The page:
Higher activation levels over two-year period shows nine of 13 better health outcomes
New Study Confirms People More Activated in Their Care Have Better Health Outcomes and Lower Costs
<0> Gordon and Betty Moore FoundationStacey Bailey, 650-213-3023 </0>
Today, an important question about the value of patient activation was answered in a new study published in the March issue of Health Affairs: Can increases in patient activation improve health outcomes and lower costs? Yes, according to the authors of the largest, longitudinal investigation to date. Researchers from the School of Nursing at the George Washington University, University of Oregon and Fairview Medical Group assessed the relationship between changes in a person’s activation level and changes in health outcomes and cost and found they were associated.
“The Patient Activation Measure study is important for two reasons. First, it is the largest, longitudinal study to look at the impact of an individual’s activation levels on both health outcomes and cost; and second, the findings show that activation levels are related to clinical, behavioral and utilization outcomes as well as health care costs,” said Valerie Overton, CNP, RN, vice president for quality and innovation at the Fairview Medical Group.
Conducted at Fairview Health Services, a large non-profit health care system in Minnesota, researchers examined activation levels of more than 32,000 adult patients using the Patient Activation Measure™ score, a metric used to quantify a person’s knowledge, skills and confidence in managing one’s own health and health care. The two-year study found that higher baseline activation levels were predictive of better health outcomes in nine of 13 health indicators, including maintaining high-density lipoprotein and serum triglycerides in a normal range – important clinical outcomes associated with diabetes and heart disease. Additionally, more activated patients had a greater likelihood to obtain potentially life-saving screening tests such as pap smears and mammography as well as avoid a hospitalization or emergency department visit two years after their Patient Activation Measure level was collected.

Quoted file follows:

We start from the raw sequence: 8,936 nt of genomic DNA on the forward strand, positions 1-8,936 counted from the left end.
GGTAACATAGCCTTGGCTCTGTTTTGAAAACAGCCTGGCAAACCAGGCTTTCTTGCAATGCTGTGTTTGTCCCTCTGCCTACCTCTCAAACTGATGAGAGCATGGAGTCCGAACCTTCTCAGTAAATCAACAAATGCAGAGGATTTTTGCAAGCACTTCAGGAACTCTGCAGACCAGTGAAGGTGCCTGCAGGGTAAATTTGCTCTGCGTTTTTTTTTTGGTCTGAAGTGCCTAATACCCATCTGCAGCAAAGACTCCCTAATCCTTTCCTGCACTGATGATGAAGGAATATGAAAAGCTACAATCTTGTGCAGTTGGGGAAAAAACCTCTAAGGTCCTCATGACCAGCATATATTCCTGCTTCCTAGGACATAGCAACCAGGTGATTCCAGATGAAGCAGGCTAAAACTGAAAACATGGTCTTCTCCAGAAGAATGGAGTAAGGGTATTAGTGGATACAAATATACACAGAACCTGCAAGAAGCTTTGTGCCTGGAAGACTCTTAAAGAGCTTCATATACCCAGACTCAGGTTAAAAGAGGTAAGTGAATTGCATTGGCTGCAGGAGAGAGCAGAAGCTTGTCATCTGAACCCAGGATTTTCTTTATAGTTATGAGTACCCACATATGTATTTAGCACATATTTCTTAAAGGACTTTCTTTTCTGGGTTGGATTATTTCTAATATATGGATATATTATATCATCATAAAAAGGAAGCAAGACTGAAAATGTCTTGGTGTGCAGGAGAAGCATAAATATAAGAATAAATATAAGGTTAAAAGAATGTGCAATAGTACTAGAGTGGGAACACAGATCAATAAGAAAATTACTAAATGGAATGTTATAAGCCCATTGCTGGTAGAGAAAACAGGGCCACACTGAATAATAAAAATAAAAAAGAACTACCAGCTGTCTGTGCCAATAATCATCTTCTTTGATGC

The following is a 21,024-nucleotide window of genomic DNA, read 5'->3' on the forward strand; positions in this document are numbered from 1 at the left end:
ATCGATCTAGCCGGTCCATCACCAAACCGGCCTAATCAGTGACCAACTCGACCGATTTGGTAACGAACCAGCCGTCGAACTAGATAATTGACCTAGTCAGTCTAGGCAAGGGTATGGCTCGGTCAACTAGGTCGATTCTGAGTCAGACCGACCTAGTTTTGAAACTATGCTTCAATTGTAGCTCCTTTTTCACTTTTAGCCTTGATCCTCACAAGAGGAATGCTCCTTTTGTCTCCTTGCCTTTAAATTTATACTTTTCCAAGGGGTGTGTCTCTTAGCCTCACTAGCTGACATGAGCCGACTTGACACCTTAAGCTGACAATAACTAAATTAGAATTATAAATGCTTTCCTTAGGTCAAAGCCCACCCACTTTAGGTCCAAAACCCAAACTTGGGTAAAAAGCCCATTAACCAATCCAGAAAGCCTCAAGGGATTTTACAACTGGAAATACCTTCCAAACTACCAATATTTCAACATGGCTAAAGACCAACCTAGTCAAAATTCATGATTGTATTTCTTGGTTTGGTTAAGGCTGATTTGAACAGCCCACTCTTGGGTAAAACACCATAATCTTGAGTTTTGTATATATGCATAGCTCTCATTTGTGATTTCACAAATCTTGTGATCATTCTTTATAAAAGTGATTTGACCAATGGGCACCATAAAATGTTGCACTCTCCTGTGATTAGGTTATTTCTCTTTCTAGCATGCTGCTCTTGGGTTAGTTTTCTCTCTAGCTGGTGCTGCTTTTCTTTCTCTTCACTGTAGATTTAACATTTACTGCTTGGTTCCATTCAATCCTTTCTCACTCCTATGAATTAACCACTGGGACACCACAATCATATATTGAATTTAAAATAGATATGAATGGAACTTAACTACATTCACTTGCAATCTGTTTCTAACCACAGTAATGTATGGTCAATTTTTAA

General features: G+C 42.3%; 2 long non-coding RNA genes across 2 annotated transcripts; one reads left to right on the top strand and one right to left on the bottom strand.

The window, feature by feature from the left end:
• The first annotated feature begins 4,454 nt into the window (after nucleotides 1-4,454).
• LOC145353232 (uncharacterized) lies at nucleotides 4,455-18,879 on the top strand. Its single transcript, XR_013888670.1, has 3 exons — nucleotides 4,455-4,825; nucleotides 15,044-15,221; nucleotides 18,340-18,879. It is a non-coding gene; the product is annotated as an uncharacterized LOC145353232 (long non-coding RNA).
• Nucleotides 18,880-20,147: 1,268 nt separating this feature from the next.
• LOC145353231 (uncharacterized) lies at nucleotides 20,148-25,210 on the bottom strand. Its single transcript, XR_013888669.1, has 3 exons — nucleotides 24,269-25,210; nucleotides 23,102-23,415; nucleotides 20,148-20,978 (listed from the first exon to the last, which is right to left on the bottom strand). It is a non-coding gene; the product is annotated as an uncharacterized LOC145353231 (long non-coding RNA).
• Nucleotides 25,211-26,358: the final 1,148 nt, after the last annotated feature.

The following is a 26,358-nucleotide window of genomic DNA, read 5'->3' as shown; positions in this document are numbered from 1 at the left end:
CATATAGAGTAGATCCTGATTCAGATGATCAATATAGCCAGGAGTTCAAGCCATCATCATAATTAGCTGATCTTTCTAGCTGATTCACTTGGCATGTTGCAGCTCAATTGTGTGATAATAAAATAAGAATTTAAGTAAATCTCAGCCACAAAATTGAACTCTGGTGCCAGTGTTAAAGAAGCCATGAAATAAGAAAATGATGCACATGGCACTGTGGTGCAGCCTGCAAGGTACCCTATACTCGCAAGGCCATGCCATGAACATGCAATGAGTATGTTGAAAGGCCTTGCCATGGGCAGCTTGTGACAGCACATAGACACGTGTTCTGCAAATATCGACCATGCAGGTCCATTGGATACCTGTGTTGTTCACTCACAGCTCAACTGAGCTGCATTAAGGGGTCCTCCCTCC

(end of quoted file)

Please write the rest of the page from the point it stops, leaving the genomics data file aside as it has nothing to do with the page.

“For accountable care organizations and other delivery systems looking to reduce costs and improve the health of those they care for, this study suggests that patient activation can be a critical pathway to achieving these goals,” said Judith Hibbard, DrPH, professor emerita and senior researcher, Health Policy Research Group at the University of Oregon and developer of the Patient Activation Measure. “The greater the activation level, the greater the odds of better outcomes and lower costs,” she added.
The Patient Activation Measure is categorized into four levels with level one being the least engaged and four being the highest. Patients in the study were primarily female, with approximately four out of five in the top two levels of activation. Key findings include:
This study was funded by the Gordon and Betty Moore Foundation. The full abstract can be accessed today, Monday, March 2 at 4:00 p.m. ET at Health Affairs: .
The Gordon and Betty Moore Foundation believes in ideas that create enduring impact in the areas of science, environmental conservation and patient care. Intel co-founder Gordon and his wife Betty established the foundation to create positive change around the world and at home in the San Francisco Bay Area. Visit Moore.org or follow @MooreFound.